Nobody’s Fool: The Life and Times of Schlitzie the Pinhead
By Bill Griffith
As awful as it can still be, there are some indisputable ways that the world is much kinder than it was when I was a kid. As some people age, they cling to that myth of former innocence, how it was lost at some point. The time of innocence usually stretches from their childhood to somewhere over age 50, regardless of the specific era.
But innocence is just a nice way of saying that certain things used to be hidden and rarely considered, and now that has changed. It’s not just that whatever ugliness was rendered invisible, it’s also that it was presented as an aberration to acceptable normality. Normality is what normal people experience and you knew what was normal by what popular media showed you. If you didn’t experience life in that way, you weren’t normal. And if you weren’t normal, you were ugly. A freak. In the first part of the 20th Century, this circumstance was put into a tangible form in sideshows, where disabled and disfigured humans were branded as different, as ugly, fetishized, exoticized and displayed to “normal people” for shock purposes.
Plenty of people of my age encountered some aspect of these shows at fairs we went to as kids, and they had a strange effect for some of us. One was to create a kind of personal lore that focused on the question, “What exactly did I see?” and wanting an explanation. Another was, for some of us, to create an inexplicable kinship with the people in those shows. Something connected for us, but at so young an age, we couldn’t say exactly what it was. Both led to the same outcome — an adult interest in these shows that led to fascination and study of them.
In 2019, having an interest in the history of sideshows seems as outdated as the sideshows themselves. But there are some things that are too powerful to shake. As a little kid in the early ‘70s in Georgia, I encountered a carnival booth displaying photos of deformed fetuses. I vividly remember seeing one with an elephant trunk formation. Years later it haunted me and I needed to figure out what in the hell I had seen.
That fetus display was my gateway into that world, but the more I read about freak shows, the more I learned to view the objects on display as human beings with lives and feelings and dignity. This opened up my world, helped me grow some empathy, and also provided some helpful perspective about my own struggles.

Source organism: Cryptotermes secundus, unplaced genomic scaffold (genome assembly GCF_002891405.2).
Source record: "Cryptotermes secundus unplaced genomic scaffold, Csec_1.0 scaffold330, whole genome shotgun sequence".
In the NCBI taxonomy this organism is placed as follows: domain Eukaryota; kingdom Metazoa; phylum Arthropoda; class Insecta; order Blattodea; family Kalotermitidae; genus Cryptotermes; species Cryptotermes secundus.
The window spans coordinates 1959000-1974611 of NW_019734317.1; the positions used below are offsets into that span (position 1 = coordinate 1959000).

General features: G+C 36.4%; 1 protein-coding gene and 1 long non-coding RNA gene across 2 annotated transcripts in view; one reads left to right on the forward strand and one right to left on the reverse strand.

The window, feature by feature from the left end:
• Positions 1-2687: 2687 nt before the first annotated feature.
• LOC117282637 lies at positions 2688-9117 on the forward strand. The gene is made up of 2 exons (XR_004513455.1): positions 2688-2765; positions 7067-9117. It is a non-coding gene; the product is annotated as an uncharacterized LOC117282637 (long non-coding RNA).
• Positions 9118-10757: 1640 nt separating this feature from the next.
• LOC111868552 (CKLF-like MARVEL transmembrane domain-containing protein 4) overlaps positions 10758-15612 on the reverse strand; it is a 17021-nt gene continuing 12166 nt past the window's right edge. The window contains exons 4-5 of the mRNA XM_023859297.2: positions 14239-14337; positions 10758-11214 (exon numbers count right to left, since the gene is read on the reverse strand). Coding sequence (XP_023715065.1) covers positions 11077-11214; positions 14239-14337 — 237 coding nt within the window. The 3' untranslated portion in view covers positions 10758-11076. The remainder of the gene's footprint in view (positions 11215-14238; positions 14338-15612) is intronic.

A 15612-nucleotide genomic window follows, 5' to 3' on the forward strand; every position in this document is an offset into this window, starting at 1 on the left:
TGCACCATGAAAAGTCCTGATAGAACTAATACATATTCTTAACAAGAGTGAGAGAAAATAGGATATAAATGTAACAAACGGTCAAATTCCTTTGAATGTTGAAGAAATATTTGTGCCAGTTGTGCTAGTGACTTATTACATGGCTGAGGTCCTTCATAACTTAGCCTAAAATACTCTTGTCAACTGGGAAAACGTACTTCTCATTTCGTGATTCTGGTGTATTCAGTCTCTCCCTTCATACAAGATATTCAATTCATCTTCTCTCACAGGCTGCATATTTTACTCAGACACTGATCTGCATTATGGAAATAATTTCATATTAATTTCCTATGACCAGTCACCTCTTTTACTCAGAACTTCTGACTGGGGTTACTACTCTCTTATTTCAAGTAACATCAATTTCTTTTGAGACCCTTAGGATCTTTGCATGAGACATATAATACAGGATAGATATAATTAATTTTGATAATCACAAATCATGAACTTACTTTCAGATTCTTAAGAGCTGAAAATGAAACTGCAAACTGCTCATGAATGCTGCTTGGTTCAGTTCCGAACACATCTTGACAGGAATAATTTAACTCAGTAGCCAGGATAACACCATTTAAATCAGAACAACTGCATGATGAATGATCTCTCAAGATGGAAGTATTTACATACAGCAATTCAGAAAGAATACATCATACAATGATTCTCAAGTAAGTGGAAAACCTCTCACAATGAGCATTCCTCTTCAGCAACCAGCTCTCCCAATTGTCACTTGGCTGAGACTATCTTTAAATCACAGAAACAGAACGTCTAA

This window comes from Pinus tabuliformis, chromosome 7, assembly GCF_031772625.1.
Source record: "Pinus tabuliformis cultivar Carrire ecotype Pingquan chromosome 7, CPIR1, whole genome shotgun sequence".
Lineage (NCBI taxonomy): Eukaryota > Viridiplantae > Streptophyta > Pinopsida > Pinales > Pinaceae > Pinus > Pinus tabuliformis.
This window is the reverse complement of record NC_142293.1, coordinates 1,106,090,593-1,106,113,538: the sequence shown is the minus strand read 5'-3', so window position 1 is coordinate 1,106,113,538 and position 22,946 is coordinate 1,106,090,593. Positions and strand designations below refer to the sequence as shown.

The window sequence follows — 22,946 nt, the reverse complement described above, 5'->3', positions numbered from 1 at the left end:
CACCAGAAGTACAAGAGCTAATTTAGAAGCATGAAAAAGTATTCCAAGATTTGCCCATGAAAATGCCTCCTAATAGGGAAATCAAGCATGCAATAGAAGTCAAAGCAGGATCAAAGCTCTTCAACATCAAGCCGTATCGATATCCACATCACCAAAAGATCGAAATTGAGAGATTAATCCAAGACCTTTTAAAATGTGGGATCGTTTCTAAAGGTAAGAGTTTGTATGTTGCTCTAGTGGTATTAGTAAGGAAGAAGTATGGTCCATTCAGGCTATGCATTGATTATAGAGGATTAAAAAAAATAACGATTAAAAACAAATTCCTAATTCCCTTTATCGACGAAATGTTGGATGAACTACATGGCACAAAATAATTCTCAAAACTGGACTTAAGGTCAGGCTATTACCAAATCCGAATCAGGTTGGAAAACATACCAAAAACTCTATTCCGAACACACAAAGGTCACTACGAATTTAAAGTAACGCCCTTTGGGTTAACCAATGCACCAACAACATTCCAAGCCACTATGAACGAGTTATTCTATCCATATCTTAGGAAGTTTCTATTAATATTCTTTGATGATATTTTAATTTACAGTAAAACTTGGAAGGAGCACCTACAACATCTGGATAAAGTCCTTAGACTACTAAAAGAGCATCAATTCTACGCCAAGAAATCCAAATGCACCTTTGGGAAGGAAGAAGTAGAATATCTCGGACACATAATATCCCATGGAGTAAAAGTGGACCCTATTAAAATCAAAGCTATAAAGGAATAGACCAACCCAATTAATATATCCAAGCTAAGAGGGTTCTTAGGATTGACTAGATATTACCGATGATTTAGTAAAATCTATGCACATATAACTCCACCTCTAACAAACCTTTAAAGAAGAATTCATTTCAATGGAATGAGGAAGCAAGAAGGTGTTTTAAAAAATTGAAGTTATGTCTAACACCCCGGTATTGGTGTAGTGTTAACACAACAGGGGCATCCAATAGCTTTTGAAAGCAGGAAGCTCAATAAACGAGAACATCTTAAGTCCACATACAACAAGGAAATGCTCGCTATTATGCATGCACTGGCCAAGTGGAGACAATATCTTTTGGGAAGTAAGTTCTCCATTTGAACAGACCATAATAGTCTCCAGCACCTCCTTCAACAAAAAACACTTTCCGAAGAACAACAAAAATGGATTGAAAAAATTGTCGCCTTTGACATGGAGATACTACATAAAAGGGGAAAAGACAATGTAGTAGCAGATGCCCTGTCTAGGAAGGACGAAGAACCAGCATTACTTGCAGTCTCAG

Bill Griffith’s Nobody’s Fool: The Life and Times of Schlitzie the Pinhead is the zenith of that kind of fascination. The cartoonist built an unlikely career with his character Zippy the Pinhead, utilized as a vehicle for social satire through surrealism. In documenting the life of Schlitzie, Griffith instead dives deeply into harsh reality, but he does so with affection and humor.
Griffith casts Schlitzie as the central figure of his own story, but at the same time, no one else wandering through that story has the script that Schlitzie is working from. Shuttled from show to show, from handler to handler, Schlitzie remains the constant, in some ways transformed by Griffith into a reliable guide to the world of sideshows as his story intersects other fascinating sideshow figures, as well as a few Hollywood ones.
This partly due to the challenge Griffith faces by not really being able to get inside Schlitzie’s head. Schlitzie’s true thoughts and feelings, and the depth to which he thought and felt them are forever a mystery. To the people who knew him, Schlitzie is remembered as good-natured, with a bit of the trickster in him. Griffith obviously likes that aspect since it mirrors Zippy, and he often depicts Schlitzie reacting to things around him with his select array of phrases he was known to repeat. The repetition of these, especially given the moments they are employed, form into some kind of challenge to straight-faced composure of “normal people.” Schlitzie is presented as a figure who cuts through that, whether facing kindness or cruelty, amusement or ridicule.